- The allocation of graduate supervision is the responsibility of the Oriental Institute and it is not always possible to accommodate the preferences of incoming graduate students to work with a particular member of staff.
- Under exceptional circumstances a supervisor may be found outside the Oriental Institute.
Where possible your academic supervisor will not change for the duration of your course. However, it may be necessary to assign a new academic supervisor during the course of study or before registration for reasons which might include sabbatical leave, maternity leave or change in employment.
4. Disability, health conditions and specific learning difficulties
Students are selected for admission without regard to gender, marital or civil partnership status, disability, race, nationality, ethnic origin, religion or belief, sexual orientation, age or social background.
Decisions on admission are based solely on the individual academic merits of each candidate and the application of the entry requirements appropriate to the course.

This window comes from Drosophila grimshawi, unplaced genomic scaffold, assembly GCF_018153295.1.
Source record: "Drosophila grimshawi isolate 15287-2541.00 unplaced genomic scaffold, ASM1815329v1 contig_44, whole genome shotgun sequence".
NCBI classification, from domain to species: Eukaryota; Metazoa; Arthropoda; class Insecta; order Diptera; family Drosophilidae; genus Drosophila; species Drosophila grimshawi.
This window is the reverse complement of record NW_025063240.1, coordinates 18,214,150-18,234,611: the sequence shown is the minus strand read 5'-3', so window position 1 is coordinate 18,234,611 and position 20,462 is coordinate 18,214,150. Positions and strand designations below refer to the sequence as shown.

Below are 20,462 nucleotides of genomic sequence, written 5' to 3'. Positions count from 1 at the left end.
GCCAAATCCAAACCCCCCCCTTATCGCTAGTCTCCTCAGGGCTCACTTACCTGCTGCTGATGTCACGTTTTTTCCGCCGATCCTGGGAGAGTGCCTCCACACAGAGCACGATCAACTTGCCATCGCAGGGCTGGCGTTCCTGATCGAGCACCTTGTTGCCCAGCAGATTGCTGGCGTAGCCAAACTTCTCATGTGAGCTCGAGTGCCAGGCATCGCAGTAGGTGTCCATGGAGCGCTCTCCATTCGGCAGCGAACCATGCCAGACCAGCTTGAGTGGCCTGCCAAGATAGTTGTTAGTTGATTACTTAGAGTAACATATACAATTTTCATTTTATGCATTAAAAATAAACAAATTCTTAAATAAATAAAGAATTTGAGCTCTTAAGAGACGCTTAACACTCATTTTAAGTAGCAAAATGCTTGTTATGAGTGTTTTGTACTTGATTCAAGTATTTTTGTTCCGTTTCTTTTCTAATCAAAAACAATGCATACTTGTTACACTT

Further information on how these matters are supported during the admissions process is available in our guidance for applicants with disabilities.
All recommendations to admit a student involve the judgment of at least two members of academic staff with relevant experience and expertise, and additionally must be approved by the Director of Graduate Studies or Admissions Committee (or equivalent departmental persons or bodies).
Admissions panels or committees will always include at least one member of academic staff who has undertaken appropriate training.
6. Other information
Whether you have yet secured funding is not taken into consideration in the decision to make an initial offer of a place, but please note that the initial offer of a place will not be confirmed until you have completed a Financial Declaration.